Tag Archives: John Boyne

John Boyne introduces The Boy at the Top of the Mountain

The Boy at the Top of the Mountain is the new book from John Boyne, author of The Boy in the Striped Pyjamas and Stay Where You Are And Then Leave.  I love John’s writing for both younger and older readers and I am especially excited to read his now book.  Here is John Boyne introducing the book and reading an extract and talking about his World War Two novels:

When Pierrot becomes an orphan, he must leave his home in Paris for a new life with his Aunt Beatrix, a servant in a wealthy household at the top of the German mountains. But this is no ordinary time, for it is 1935 and the Second World War is fast approaching; and this is no ordinary house, for this is the Berghof, the home of Adolf Hitler.

Quickly, Pierrot is taken under Hitler’s wing, and is thrown into an increasingly dangerous new world: a world of terror, secrets and betrayal, from which he may never be able to escape.

The Boy at the Top of the Mountain is available now in NZ from Penguin Random House NZ.

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My Most Anticipated October Kids and YA New Releases from Penguin Random House NZ

From the Cutting Room of Barney Kettle by Kate De Goldi

Barney Kettle knew he would be a very famous film director one day, he just didn’t know when that day would arrive. He was already an actual director – he’d made four fifteen-minute films – but so far only his schoolmates and the residents of the High Street had viewed them. Global fame was a little way off. It would come, though. Barney was certain about that …

So begins the manuscript written from the hospital bed of an unnamed man. He has written it over many months as he recovers from serious injuries sustained in a city-wide catastrophe.

He has written so he can remember the street where he lived – the inner-city High Street, home to a cavalcade of interesting people, marvellous shops and curious stories.

He has written so he can remember that last summer before he was injured, the last days of a vanished world. Above all, he has written so he can remember the inimitable Barney Kettle, filmmaker, part-time dictator, questing brain, good-hearted friend; Barney Kettle, who liked to invent stories but found a real one under his nose; Barney Kettle, who explored his neighbourhood with camera in hand and stumbled on a mystery that changed everything …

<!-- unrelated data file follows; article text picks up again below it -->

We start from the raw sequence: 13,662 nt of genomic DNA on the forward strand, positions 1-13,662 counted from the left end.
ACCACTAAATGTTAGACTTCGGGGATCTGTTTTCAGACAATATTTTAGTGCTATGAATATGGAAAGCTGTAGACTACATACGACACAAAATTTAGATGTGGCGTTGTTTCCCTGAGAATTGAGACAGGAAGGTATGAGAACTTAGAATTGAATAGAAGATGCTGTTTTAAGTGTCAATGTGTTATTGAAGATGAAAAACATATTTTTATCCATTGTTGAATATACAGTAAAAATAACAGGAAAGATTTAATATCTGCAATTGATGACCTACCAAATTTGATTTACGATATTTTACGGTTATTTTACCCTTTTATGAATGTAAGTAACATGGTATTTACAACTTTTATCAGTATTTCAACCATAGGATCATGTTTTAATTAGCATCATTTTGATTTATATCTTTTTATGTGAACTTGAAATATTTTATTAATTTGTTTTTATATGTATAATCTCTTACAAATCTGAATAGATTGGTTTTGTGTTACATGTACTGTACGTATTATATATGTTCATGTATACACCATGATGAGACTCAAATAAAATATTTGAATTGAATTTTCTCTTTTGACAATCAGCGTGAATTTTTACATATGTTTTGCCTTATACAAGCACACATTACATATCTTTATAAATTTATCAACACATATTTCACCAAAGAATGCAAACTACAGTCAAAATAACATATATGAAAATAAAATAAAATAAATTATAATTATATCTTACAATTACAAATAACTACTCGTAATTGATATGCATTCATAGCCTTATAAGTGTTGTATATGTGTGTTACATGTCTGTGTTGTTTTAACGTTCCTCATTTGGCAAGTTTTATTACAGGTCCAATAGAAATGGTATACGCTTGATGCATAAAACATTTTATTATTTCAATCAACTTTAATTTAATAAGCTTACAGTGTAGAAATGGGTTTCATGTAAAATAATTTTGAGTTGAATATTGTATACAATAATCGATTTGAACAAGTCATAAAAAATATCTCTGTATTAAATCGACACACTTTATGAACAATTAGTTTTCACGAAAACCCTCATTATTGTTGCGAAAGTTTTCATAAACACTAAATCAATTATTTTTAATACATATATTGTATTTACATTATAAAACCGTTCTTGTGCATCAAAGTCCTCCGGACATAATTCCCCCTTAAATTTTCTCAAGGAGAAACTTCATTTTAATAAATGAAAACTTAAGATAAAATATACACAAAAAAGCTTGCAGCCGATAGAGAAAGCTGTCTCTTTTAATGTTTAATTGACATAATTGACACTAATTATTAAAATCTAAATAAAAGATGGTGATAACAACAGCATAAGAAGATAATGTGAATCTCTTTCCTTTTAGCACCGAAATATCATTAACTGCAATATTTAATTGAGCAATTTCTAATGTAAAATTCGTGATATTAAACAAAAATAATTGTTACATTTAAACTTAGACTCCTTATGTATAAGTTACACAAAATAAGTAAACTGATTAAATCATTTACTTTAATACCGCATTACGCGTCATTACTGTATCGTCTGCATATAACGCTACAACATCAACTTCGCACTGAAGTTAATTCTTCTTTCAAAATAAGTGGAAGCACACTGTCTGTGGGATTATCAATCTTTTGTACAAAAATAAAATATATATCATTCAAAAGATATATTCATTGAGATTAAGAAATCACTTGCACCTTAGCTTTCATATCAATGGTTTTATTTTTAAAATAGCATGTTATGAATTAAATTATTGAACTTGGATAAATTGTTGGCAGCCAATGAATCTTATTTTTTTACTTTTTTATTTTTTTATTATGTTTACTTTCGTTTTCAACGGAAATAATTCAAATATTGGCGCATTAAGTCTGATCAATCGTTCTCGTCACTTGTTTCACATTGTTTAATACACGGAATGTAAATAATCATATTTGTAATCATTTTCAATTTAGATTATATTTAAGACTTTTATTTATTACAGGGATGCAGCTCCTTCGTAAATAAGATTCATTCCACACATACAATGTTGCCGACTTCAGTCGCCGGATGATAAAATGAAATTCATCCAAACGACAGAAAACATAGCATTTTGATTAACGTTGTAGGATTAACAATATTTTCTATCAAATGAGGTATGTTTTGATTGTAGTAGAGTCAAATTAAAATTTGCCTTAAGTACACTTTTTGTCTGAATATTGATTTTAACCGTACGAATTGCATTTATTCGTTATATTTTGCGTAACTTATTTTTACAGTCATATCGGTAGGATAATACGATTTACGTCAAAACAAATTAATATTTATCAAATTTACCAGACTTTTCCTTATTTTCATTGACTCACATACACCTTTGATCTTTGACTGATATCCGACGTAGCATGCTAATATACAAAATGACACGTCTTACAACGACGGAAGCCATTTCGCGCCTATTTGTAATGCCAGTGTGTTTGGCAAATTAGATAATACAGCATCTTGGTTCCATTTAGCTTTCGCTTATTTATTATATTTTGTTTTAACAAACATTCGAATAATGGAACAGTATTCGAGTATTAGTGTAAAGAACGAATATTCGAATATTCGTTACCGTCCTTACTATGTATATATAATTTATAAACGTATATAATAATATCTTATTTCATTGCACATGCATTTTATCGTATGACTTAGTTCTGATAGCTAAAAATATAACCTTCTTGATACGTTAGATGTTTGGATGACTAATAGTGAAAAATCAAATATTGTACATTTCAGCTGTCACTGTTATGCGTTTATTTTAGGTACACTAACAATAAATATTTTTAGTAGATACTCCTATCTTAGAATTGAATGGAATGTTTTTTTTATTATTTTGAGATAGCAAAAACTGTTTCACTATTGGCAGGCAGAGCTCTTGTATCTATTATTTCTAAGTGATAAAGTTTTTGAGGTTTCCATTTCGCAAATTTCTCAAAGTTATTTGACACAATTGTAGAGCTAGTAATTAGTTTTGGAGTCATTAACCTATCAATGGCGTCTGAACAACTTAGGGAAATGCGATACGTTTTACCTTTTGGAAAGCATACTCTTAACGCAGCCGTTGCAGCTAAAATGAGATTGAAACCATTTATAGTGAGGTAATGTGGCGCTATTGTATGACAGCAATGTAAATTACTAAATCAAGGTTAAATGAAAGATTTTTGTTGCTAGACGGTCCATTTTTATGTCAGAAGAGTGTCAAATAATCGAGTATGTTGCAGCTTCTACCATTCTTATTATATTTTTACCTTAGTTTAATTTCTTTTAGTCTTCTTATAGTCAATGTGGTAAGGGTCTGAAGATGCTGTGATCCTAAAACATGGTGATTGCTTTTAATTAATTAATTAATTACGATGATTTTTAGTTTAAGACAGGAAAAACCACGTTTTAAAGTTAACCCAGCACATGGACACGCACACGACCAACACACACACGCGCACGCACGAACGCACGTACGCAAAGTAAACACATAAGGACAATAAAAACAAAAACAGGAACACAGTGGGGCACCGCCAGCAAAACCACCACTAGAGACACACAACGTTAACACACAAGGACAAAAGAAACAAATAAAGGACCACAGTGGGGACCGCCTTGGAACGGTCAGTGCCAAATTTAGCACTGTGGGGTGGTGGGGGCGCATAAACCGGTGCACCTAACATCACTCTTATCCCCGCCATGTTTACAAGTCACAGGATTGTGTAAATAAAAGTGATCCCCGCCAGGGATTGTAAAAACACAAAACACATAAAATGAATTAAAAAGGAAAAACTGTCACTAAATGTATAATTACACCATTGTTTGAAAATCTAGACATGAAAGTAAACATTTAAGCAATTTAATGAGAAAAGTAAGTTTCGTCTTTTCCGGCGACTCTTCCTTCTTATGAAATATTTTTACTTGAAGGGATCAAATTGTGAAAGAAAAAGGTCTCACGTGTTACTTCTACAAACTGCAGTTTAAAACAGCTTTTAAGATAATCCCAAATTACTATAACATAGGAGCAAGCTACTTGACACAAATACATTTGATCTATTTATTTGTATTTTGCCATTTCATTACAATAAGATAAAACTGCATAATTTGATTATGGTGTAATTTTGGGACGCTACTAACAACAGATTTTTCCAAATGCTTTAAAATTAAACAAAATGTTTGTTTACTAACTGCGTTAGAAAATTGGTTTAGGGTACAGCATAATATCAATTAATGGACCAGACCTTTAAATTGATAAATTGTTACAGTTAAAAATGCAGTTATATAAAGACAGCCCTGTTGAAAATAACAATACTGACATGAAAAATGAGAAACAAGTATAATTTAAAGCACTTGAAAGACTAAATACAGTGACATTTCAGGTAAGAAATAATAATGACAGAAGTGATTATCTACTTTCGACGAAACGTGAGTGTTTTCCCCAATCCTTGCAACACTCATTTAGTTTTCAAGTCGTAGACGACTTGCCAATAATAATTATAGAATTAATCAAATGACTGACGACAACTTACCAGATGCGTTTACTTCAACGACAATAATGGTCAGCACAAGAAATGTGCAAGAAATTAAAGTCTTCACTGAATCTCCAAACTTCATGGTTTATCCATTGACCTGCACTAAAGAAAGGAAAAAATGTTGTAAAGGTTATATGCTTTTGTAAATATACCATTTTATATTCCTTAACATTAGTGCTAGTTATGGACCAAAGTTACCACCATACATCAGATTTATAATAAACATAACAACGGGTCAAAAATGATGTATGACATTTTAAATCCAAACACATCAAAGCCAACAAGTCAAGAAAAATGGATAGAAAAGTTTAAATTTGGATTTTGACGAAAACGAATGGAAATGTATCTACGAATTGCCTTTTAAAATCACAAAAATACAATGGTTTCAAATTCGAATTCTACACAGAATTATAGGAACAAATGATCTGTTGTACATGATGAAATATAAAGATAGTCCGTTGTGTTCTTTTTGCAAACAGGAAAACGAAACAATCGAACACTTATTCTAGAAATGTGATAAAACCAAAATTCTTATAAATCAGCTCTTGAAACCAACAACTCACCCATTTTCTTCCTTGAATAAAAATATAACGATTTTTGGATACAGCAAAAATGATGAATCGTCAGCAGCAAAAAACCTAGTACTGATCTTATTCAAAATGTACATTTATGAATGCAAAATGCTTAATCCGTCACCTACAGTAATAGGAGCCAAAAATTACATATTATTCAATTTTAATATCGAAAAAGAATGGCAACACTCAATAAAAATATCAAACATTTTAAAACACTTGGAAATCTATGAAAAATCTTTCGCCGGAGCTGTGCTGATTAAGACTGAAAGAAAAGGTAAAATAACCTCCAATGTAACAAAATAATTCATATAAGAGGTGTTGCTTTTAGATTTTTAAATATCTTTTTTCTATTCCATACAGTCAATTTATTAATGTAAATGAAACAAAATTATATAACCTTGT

The Boy at the Top of the Mountain by John Boyne

When Pierrot becomes an orphan, he must leave his home in Paris for a new life with his Aunt Beatrix, a servant in a wealthy household at the top of the German mountains. But this is no ordinary time, for it is 1935 and the Second World War is fast approaching; and this is no ordinary house, for this is the Berghof, the home of Adolf Hitler.

Quickly, Pierrot is taken under Hitler’s wing, and is thrown into an increasingly dangerous new world: a world of terror, secrets and betrayal, from which he may never be able to escape.

Magnus Chase and the Sword of Summer by Rick Riordan

Magnus Chase has always been a troubled kid. Since his mother’s mysterious death, he’s lived alone on the streets of Boston, surviving by his wits, keeping one step ahead of the police and the truant officers.

One day, he’s tracked down by an uncle he’s never met – a man his mother claimed was dangerous. His uncle tells him an impossible secret: Magnus is the son of a Norse god.

The Viking myths are true. The gods of Asgard are preparing for war. Trolls, giants and worse monsters are stirring for doomsday. To prevent Ragnarok, Magnus must search the Nine Worlds for a weapon that has been lost for thousands of years.

When an attack by fire giants forces him to choose between his own safety and the lives of hundreds of innocents, Magnus makes a fatal decision.

Sometimes, the only way to start a new life is to die…

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John Boyne talks about Stay Where You Are And Then Leave

The day the First World War broke out, Alfie Summerfield’s father promised he wouldn’t go away to fight – but he broke that promise the following day. Four years later, Alfie doesn’t know where his father might be, other than that he’s away on a special, secret mission.

Then, while shining shoes at King’s Cross Station, Alfie unexpectedly sees his father’s name – on a sheaf of papers belonging to a military doctor. Bewildered and confused, Alfie realises his father is in a hospital close by – a hospital treating soldiers with an unusual condition. Alfie is determined to rescue his father from this strange, unnerving place

I’m loving John Boyne’s latest book, Stay Where You Are And Then Leave. Here’s John talking about the book

Stay Where You Are And Then Leave is out in bookstores and libraries now.

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Win a signed copy of The Terrible Thing That Happened to Barnaby Brocket